Author Topic: Newbie building a PMR 6CI  (Read 9829 times)

Offline vdubjunkie

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Re: Newbie building a PMR 6CI
« Reply #45 on: July 20, 2018, 02:23:10 AM »
The week of 7/30/17 produced some very important holes.  If anybody's eyes are bleeding, I've done you a favor.  I just don't have that many images to provide for this week.

I test fitted the inner valve head before committing to anything.



All my lovely pieces set out and ready for orientation markings.



This close-up looks a little rough, but you can see my dykem with scribing.



Holes successfully transferred.



“It is difficult to get a man to understand something, when his salary depends on his not understanding it.” - Upton Sinclair

Offline vdubjunkie

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Re: Newbie building a PMR 6CI
« Reply #46 on: July 20, 2018, 03:26:15 AM »
The week of 8/6/17 produced very little overall change.  Essentially I milled the flats of my cross slide and drilled the mounting holes.

With so many ways for this to go terribly wrong, I balanced the need to ensure the part was well oriented in the vise.  I had this piece of aluminum which I clamped tight against the bore of the part and used my calipers to ensure it was running true.




Here is another look at the setup.  Mounting the cross slide to the cylinder allows me to ensure there is no unwanted rotation.  You might also notice that I've drilled two small holes in the bottom of the cylinder.  These will have globe valves to facilitate draining of the cylinder when you are done running the engine on steam.  I DO plan to run this on steam ultimately.



Here I am making sure that rotation doesn't happen.  It's a decent setup pic, but how freaking cool does that head look bolted on?  I just love it.  :mischief:



You can see this effort coming together well.  There is a need to have a very specific height from this bottom to the center of the bore, so a great deal of effort has been made to complete this relatively small bit of metal removal.  You can also see two bolt heads which will normally be out of site, holding the cylinder to the head to the cross slide.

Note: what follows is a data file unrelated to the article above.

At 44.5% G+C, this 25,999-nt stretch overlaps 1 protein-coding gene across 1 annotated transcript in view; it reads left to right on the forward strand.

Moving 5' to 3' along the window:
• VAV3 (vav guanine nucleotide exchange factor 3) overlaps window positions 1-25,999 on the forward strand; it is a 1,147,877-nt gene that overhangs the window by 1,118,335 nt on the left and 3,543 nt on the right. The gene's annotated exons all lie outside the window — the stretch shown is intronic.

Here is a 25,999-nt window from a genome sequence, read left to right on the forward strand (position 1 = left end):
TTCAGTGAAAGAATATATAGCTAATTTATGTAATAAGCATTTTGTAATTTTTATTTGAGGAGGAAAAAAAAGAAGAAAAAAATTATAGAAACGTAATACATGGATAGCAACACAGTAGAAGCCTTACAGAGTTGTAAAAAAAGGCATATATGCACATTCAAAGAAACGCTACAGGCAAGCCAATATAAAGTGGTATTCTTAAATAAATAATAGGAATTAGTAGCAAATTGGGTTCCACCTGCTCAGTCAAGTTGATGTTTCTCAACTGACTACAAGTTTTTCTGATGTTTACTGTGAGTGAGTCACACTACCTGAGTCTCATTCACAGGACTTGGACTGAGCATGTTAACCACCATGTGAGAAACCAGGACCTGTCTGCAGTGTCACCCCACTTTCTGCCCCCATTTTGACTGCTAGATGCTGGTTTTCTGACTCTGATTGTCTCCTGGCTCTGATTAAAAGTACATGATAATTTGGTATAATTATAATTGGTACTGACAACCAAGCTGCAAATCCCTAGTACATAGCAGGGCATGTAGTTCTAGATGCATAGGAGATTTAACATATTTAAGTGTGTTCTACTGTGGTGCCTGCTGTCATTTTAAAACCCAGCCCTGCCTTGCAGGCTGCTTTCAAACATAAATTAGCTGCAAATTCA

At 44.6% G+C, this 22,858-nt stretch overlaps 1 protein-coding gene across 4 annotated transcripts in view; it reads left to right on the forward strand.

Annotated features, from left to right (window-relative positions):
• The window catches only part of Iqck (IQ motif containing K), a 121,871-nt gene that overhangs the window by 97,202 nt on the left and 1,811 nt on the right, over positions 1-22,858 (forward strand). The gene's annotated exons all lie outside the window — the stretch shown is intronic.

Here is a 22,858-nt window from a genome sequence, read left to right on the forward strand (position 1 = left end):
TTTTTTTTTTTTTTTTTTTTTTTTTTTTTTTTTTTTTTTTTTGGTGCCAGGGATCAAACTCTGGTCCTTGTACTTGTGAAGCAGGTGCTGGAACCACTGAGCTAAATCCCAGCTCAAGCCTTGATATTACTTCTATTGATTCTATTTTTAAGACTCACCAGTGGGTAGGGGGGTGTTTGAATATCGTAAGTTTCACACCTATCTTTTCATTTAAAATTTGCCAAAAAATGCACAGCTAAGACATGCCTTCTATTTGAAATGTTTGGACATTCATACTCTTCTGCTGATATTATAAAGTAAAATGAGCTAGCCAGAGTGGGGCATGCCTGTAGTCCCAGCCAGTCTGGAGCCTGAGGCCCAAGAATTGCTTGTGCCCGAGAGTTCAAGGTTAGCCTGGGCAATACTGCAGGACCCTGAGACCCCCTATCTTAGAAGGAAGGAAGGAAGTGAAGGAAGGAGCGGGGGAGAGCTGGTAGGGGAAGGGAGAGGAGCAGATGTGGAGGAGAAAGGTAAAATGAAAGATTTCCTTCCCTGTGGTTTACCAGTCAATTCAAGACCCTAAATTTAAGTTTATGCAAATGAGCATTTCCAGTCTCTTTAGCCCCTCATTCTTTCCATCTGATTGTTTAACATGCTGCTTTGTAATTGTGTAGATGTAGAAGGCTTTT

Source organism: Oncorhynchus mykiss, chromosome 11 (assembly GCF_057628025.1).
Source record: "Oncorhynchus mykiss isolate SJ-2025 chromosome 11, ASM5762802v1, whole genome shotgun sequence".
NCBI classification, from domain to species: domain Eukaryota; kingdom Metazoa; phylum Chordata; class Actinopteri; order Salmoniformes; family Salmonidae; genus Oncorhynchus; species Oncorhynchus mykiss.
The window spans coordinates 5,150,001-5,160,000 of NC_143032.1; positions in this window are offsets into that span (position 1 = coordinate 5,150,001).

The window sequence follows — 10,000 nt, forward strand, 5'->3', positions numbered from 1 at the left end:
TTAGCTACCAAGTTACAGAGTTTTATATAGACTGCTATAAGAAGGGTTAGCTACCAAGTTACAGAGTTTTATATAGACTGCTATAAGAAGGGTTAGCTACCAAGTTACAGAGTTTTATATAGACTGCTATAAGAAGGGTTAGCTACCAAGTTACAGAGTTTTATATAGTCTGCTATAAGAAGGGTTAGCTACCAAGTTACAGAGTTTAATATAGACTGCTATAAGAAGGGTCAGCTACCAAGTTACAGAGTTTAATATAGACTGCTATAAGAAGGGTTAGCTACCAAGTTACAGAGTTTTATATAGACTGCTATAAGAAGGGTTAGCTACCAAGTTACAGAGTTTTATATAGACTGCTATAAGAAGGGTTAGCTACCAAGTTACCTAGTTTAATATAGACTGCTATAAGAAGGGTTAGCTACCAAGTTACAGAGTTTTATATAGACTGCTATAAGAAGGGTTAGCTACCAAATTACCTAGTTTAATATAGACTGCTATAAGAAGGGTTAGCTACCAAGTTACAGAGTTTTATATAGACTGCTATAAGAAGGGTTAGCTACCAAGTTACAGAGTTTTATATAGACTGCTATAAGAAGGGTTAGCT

I'm getting closer here.  I just love seeing the horizontal milling cutter in action or just ready to do work.  It removes metal like a beast and you don't often see horizontal action.



All done and height verified.  There's a bit of swarf for all of you!



This is a little better view of the finished work.  I have two horizontal cutters and I figured out this one produces a much better finish.  I really enjoy using it.



I failed to get a shot of all 4 holes complete, but the other three look a lot like this one!   :Lol:



“It is difficult to get a man to understand something, when his salary depends on his not understanding it.” - Upton Sinclair

Offline crueby

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Re: Newbie building a PMR 6CI
« Reply #47 on: July 20, 2018, 03:37:44 AM »
Impressive work, looking great!!


 :popcorn:

Offline vdubjunkie

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Re: Newbie building a PMR 6CI
« Reply #48 on: July 20, 2018, 02:13:05 PM »
Impressive work, looking great!!


 :popcorn:

It's very nice of you to say.  This fantastic community has a lot to do with why I chose to post here!   :praise2:

Last night I realized that I'm either missing a series of images, or I didn't do much in the last year.  It will require a bit more effort to know for sure.  I may get you all caught up sooner than anticipated.

“It is difficult to get a man to understand something, when his salary depends on his not understanding it.” - Upton Sinclair

Offline Brian Rupnow

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Re: Newbie building a PMR 6CI